excellence


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ex·cel·lence

 (ĕk′sə-ləns)
n.
1. The state, quality, or condition of excelling; superiority.
2. Something in which one excels.
3. Excellence Excellency.

excellence

(ˈɛksələns)
n
1. the state or quality of excelling or being exceptionally good; extreme merit; superiority
2. an action, characteristic, feature, etc, in which a person excels

ex•cel•lence

(ˈɛk sə ləns)

n.
1. the fact or state of excelling; superiority; eminence: excellence in physics.
2. an excellent quality or feature: the many excellences of French cuisine.
[1350–1400; Middle English < Middle French < Latin]

Excellence

 

Al or A one Superior, excellent, first-rate. The term dates from the 1830s. Lloyd’s Register of British and Foreign Shipping used letters to indicate the condition of a ship’s hull, and numbers to designate the state of the cables, anchors, etc. The highest attainable rating was Al. In the United States the colloquial phrase A-number one is often heard.

bear away the bell See VICTORY.

bear the bell To be in the foremost position; to take the lead; to be the best. This expression refers to the bell worn on the neck of the bellwether, the leading sheep of a flock. It can be used quantitatively to mean the first in a series, or qualitatively to mean the best. Chaucer used it in the former sense:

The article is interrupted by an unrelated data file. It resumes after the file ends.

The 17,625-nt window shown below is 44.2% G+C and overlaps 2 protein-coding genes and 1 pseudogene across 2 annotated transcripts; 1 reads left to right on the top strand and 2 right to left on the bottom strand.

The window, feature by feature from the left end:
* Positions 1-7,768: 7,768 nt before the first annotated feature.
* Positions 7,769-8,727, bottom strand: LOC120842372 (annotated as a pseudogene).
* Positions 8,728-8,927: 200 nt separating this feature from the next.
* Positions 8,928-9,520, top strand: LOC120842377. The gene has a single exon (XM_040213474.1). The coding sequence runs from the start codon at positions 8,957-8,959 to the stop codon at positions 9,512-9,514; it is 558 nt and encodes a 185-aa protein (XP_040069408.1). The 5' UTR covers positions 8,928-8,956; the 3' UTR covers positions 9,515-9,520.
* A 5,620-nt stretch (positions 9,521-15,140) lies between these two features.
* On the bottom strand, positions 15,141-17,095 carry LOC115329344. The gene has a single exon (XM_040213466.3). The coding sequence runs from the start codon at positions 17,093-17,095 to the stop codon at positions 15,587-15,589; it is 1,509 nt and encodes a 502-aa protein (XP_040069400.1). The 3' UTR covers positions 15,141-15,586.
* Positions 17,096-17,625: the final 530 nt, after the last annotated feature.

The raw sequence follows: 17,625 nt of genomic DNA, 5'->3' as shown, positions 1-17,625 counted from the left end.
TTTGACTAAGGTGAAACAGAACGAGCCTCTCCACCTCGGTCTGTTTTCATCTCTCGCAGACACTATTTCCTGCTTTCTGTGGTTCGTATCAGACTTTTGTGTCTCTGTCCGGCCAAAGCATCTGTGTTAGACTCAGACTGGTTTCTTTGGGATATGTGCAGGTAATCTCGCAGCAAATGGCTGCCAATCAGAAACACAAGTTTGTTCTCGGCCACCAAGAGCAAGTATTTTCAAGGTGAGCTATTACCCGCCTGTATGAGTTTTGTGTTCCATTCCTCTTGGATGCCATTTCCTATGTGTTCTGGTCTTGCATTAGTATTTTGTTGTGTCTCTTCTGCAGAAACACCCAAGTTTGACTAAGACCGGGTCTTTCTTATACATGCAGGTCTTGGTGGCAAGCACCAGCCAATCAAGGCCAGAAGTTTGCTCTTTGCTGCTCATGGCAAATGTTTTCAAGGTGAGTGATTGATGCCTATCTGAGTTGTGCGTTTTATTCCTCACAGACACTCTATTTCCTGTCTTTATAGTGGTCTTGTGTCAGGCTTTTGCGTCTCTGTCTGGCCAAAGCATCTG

And, let see which of you shall bear the bell
To speak of love aright? (Troilus and Criseyde, 1374)

The judgmental use of bear the bell is more current today.

blowed-in-the-glass First-rate, superior, high quality. This American hobo slang expression alludes to the fact that the better liquors often had the brand name blown into the glass of the bottle.

blue ribbon The highest order of excellence; preeminence in a given area; first prize. The term may come either from the blue ribbon worn by members of the Order of the Garter, the highest order of British knighthood, instituted in the mid-14th century; or from the blue ribbon (cordon bleu) worn by members of the Order of the Saint Esprit, the highest order of knighthood in France, instituted in the late 16th century. The French term cordon bleu remains in use primarily for chefs of distinction. The first figurative use of blue ribbon has been attributed to Disraeli, who termed the Derby “the Blue Ribbon of the Turf” (1848).